Contents
Editor's Note
 by 
Dr. Elizabeth Graham
Articles
Foot-Binding Heels
 by 
Stacie Zollen
The Perfect Body
 by 
Esther Baum
Female Body Modification
 by 
Aynsley Hyndman
Females in Children's Lit
 by 
Teya Cherland
Body Image & Well-Being
 by 
Jennifer Oakes
Young Girls and Body Image
 by 
Susan Burns
Unachievable Standards
 by 
Melissa Mason
Objectification and Well-being
 by 
Heather Tornblom
Intimate Partner Violence
 by 
Celeste Taylor
Sex Trade - The Case of Thailand
 by 
Courtney Wielenga
Young Girls: Body Image & Well Being - Where do they learn harmful habits?
Jennifer Oakes

Personal Statement:

The paper I chose to do relates to body image and well-being in a genuine way. It relates to the young girls in our society that have to deal with the media in their everyday lives. The demonstrates how the media can impact a young girl into feeling self-conscious about herself and cause damage by changing the way she thinks about her own developing body.

I, personally, became interested in this topic when I was reading an article about the effects of the media on young girls. The article definitely had an impact on me because I went through the battle with growing up and the infinite messages that the media sends to you every minute of everyday, no matter what you are doing, telling you whether you are too fat, too tall, what is pretty, what's not pretty, etc. Is it right to be sending out these infinite messages to our young? I think that it makes them grow up extremely fast and that they have no time to just be kids.

While doing research on this topic, I found numerous articles discussing children's toys, books and television shows, among other things, that teach our children that only skinny is beautiful, like in many Disney movies including Beauty and the Beast, Cinderella, and Snow White. Barbie dolls also have this effect on our children. Have you ever noticed that evil characters or "the bad guys" in movies are almost always depicted as ugly, overweight people? It's time to take a look at what we are teaching our children and where they learn flawed body image ideals from.

Introduction

It is thought that children pick up on their parent's habits and mind-set on different subjects at a very young age (Littleton and Ollendick, 2003, p. 52.) As it is a compelling topic, I will study where young girls pick up views and ideas about weight and looks. I will take into consideration that the media, family, friends and other relatives may also have some contribution as to what the child takes in and learns.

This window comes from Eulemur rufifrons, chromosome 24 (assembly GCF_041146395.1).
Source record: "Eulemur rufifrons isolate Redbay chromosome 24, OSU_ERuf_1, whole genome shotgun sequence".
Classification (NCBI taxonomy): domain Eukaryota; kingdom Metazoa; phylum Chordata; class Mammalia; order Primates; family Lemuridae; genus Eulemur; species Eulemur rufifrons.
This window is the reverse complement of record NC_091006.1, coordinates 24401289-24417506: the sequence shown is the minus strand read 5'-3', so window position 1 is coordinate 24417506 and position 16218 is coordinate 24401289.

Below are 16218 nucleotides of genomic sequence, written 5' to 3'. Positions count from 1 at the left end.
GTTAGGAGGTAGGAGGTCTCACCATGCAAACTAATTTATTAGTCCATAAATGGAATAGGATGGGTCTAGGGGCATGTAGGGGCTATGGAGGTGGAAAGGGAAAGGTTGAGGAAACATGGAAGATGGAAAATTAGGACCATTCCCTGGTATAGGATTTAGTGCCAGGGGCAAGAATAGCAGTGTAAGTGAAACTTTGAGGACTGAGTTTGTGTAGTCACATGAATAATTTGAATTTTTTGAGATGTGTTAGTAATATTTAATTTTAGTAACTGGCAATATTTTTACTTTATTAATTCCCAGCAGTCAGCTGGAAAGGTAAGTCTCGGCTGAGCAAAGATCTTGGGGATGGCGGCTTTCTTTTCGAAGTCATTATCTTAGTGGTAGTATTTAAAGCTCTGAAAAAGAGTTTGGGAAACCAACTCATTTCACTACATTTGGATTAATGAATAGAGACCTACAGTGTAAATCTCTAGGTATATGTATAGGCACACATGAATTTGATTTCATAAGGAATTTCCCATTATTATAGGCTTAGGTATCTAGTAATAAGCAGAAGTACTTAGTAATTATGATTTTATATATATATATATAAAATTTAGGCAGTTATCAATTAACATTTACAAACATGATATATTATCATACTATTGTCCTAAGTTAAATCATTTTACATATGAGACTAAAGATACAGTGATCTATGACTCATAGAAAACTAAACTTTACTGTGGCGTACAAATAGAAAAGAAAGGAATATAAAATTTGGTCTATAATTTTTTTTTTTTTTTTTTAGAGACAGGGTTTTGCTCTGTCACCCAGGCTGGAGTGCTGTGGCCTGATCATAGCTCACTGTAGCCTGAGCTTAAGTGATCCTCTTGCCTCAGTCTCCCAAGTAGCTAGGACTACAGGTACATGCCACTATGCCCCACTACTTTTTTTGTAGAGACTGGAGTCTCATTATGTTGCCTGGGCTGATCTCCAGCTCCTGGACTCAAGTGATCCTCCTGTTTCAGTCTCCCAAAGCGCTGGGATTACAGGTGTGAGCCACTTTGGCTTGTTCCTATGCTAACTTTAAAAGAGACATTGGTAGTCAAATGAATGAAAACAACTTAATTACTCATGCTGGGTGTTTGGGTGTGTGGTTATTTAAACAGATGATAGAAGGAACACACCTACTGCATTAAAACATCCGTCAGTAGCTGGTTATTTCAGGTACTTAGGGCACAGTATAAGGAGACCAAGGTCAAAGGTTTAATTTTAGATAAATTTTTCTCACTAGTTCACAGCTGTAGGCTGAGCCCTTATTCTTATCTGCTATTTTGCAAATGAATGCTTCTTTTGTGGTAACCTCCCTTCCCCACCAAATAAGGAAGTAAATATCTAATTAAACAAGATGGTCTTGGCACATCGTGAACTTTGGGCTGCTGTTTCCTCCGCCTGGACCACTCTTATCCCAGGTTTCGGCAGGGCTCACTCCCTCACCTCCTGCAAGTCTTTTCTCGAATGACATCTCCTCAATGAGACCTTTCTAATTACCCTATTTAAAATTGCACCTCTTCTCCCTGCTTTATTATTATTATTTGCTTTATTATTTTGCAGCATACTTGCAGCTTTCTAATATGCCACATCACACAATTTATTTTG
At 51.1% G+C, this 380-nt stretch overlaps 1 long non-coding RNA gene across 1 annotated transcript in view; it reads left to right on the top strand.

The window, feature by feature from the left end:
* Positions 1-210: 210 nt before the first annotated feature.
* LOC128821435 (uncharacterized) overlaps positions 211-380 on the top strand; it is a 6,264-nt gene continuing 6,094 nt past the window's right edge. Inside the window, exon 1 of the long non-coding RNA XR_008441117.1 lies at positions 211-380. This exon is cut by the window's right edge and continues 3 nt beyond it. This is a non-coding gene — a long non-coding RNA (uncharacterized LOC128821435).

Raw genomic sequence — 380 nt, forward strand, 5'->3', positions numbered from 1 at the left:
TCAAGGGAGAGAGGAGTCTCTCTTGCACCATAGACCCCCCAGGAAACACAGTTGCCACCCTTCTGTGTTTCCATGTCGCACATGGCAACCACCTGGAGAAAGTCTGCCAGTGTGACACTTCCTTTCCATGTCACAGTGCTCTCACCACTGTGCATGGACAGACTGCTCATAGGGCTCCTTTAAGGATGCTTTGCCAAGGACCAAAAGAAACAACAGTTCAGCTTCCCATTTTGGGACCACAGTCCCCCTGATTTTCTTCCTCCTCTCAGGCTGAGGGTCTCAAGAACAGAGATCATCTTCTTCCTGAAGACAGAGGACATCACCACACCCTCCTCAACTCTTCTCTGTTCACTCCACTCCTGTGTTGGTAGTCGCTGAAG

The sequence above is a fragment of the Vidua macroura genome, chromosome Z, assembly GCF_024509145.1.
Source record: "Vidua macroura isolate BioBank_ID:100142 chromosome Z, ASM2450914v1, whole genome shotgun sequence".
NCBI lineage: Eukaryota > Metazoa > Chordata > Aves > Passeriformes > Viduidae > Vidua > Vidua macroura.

I think that doing research in regards to where young girls learn their harmful habits is worth studying because it is important to look carefully at what the next generation is learning in relation to body image and well-being. The children of today are important. They are the ones that will be running society in the very near future. They will be the ones taking care of our generation and they will decide who is an appropriate role model for their children. They will also pass down a lot of what they learned as children, good or bad, in regards to body image and well-being. Is it necessary for our children to go through the struggles with weight preoccupation and eating disorders like many people in today's society? By educating ourselves on this topic, maybe we can put some of these problems to rest.

I am examining the topic of young girls and their body image and well-being by investigating aspects of the different sources that young girls may learn this disturbing behavior from. The underlying sources that I am exploring include early puberty, societies pressures to be thin, children's cartoon movies, television, and children's toys.

Literature Review

There are many opinions on the subject of children picking up on bad habits and mind-sets on different subjects at a very young age. In fact, there was a study done that examined the body shape preferences of young children in the United States, Mainland China and Turkey (Davidson, Welborn Thill and Lash, 2002, p.131). The study determined that the children from different places did not necessarily prefer the slim body image, but that they preferred what the people from their area preferred. For example, the young girls from the Middle East favored larger sized women, while the young children from China didn't even believe that extremely overweight people existed (Davidson, Welborn Thill and Lash, 2002, p.132). The children from the United States ranked being slim as their top choice (Davidson, Welborn Thill and Lash, 2002, p.133). If you think about it, the children of the Middle East do not necessarily have the same amount of freedom as to which foods they can or cannot eat. In fact, they don't always have enough to eat. Perhaps that is why they prefer the bigger model compared to a slim one. Maybe they think that the more obese model has enough food and doesn't have to worry about where their next meal comes from.